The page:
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Fire prevention week: What FireSmart services are offered on the Coast?

'We're not trying to moonscape things, we're just trying to make resilient landscapes': FireSmart coordinator
The fall and winter seasons are a great time to prepare one's home against potential fire during the dryer summer season.

Like the concentric circles of its keystone home assessments, the Sunshine Coast’s FireSmart program is expanding the reach of its fire risk mitigation work. 

The Sunshine Coast Regional District (SCRD)’s recently hired FireSmart coordinator, David McIlwraith, and two other experienced FireSmart assessors are conducting community-level assessments and public engagement, as well as homeowner assessments Coast-wide.  

FireSmart is “a set of tools and guides on how to undertake and implement community-based wildfire prevention and education initiatives,” explains McIIwraith. Basically, it’s about teaching people wildfire mitigation practices for their homes and their communities. 

McIlwraith who was contracted to coordinate the program last year, was hired on to the SCRD for a new more "robust" program in July. His funding lasts until next July. 

This year kicked off with more public engagement, says McIlwraith, more presentations to groups, stratas and Sechelt council, for example. They’re also doing more neighbourhood and community assessments. 

In a community assessment, the assessors look at ingress and egress routes, wildfire and evacuation plans. “What are you doing as a community so on and so forth? So it really creates more of a community environment.” McIlwraith gives the examples of Woodcreek Park or Mossy Rock as the size of a community-level FireSmart assessment. 

Looking into the future, they hope to gain a fire mitigation specialist and to roll out the FireSmart Home Partners Program – a collaboration between FireSmart Canada, FireSmart BC, provincial governments, local governments, Indigenous communities, the private sector and homeowners in Canada, says McIlwraith. Where a regular assessment will look at the home from the roof down to the foundation and then work out in three concentric circles and give recommendations, there’s no requirement to follow up on said recommendations. The home partner program comes with assessments of 20 to 30 pages (rather than five) and if on a second inspection, a work plan has been acted on, there’s the potential for grant funding.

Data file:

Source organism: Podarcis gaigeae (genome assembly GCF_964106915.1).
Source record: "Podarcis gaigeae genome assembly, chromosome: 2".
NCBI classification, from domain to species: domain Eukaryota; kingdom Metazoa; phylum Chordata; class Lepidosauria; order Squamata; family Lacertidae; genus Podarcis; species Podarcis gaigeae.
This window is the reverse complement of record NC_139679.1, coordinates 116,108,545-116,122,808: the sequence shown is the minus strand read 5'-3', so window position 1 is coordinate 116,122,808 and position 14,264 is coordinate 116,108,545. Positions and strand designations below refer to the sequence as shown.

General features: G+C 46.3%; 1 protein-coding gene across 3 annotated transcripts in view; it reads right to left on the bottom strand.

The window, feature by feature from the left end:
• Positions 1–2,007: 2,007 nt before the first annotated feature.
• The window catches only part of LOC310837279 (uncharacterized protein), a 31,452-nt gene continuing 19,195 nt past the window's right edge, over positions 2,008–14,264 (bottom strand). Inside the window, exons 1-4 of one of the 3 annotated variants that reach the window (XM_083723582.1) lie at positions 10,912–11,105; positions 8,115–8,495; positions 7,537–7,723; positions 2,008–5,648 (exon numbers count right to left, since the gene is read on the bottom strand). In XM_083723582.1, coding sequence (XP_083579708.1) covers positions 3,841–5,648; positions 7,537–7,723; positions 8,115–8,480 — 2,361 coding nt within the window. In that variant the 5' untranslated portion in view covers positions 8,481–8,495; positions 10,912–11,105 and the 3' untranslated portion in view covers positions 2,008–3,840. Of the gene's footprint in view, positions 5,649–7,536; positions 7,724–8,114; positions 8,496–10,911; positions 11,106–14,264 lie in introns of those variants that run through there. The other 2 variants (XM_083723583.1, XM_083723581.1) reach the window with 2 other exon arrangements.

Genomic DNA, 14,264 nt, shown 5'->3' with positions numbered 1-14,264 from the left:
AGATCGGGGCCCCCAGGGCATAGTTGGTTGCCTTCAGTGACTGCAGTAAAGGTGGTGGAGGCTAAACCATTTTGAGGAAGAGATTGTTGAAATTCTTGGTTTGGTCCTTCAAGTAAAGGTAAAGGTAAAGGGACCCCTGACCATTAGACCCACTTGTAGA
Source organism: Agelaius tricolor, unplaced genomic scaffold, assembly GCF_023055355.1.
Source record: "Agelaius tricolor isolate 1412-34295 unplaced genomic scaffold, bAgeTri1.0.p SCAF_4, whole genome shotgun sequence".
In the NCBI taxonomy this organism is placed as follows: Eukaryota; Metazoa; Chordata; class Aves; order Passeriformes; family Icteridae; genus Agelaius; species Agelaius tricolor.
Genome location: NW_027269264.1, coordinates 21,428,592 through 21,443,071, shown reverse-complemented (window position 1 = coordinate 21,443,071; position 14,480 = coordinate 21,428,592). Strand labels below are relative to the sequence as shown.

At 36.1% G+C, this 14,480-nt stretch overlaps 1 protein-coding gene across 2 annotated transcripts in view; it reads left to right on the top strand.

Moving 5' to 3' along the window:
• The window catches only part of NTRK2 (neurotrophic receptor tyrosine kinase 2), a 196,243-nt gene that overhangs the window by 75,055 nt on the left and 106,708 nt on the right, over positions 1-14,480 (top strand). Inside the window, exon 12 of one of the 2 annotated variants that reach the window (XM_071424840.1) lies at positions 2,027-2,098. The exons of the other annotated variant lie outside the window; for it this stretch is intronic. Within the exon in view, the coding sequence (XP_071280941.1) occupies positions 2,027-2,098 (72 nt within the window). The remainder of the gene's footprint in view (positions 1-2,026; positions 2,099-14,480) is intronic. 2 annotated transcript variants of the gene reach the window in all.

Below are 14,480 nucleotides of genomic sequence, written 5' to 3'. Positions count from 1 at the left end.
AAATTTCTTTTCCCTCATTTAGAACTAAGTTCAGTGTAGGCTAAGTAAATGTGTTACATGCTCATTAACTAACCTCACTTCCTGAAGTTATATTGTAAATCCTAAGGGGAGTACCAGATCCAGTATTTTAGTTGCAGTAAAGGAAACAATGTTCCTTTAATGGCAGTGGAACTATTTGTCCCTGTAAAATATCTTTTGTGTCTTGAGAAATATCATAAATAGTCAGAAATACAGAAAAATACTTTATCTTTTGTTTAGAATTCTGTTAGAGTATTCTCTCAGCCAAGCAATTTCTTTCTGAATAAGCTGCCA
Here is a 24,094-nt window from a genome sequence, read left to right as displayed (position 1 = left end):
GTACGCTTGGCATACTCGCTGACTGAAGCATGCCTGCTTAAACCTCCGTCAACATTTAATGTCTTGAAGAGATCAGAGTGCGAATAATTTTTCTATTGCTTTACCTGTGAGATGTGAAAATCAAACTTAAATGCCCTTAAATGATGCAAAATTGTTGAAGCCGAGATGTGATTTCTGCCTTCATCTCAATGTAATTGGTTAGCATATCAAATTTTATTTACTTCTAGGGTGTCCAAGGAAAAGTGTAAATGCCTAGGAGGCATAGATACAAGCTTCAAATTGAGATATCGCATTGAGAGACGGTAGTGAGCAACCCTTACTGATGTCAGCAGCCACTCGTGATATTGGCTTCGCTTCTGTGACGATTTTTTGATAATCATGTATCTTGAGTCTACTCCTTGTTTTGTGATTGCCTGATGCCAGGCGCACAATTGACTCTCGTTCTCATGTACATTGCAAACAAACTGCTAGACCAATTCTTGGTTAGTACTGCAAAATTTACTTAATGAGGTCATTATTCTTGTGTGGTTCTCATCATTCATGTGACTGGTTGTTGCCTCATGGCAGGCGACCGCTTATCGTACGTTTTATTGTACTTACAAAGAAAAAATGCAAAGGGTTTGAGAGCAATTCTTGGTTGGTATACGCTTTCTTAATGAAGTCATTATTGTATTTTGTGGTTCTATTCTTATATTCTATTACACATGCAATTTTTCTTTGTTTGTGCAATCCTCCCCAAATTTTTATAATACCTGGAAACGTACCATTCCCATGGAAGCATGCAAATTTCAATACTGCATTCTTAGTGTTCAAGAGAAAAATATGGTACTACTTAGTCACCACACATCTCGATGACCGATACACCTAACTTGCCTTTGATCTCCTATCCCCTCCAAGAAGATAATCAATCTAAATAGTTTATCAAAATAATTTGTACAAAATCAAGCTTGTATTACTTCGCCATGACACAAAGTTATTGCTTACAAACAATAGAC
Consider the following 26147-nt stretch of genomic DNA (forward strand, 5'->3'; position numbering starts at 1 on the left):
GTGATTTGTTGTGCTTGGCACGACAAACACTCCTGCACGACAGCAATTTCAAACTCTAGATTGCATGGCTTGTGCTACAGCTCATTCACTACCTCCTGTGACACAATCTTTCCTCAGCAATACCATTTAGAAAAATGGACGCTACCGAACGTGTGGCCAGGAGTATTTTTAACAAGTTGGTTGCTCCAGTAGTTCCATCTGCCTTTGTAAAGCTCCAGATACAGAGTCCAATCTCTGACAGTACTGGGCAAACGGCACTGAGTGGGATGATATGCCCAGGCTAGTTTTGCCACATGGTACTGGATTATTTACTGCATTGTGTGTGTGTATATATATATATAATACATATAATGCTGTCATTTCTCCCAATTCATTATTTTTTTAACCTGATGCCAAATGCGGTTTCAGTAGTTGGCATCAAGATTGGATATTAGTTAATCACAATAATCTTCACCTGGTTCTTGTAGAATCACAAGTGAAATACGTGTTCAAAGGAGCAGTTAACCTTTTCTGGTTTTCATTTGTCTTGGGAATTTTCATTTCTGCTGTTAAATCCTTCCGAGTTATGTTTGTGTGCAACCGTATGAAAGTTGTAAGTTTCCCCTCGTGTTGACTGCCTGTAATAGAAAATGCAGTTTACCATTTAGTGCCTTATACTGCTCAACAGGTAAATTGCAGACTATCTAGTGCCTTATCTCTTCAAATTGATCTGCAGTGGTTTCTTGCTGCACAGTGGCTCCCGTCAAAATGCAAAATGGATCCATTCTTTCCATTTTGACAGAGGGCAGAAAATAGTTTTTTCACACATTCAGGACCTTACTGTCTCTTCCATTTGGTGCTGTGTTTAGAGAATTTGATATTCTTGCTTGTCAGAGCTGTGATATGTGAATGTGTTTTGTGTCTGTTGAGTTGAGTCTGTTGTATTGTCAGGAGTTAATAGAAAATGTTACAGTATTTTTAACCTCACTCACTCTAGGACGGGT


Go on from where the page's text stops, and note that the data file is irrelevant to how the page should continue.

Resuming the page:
“We're not trying to moonscape things,” explains McIlwraith. “We're just trying to make resilient landscapes.”

“The single biggest thing I can say to anybody, is look at that five-foot zone, what's going on in your five-foot zone from your home,” says McIlwraith. 

Most structure ignitions in wildfires come from ember showers that fall well ahead of wildfire fronts, he adds. “And it's not just a house that lights up, it could be several houses that light up all at once,” he says. “And so the first responders get overtaxed quite quickly.”

While the rains have come, the sooner FireSmarting work happens, the better, says McIlwraith. “You can still be doing this mitigation work now, in preparation for next fire season.”

One can get in touch with the FireSmart team for a free assessment at or through the SCRD website. McIlwraith estimates that the walk-and-talk assessments take 45 minutes to an hour. (He recommends homeowners be on site for the visit as much education happens within that interaction.) At the end of the assessment, the homeowner gets a “scorecard” and a list of recommendations to consider in making their home more FireSmart. 

“The more we can put into preparation, the more we can take on as homeowners, the more we can do this work in advance, the more resilient we become as an entire community,” says McIlwraith. 

Fire Prevention Week in B.C. is Oct. 8 to 13.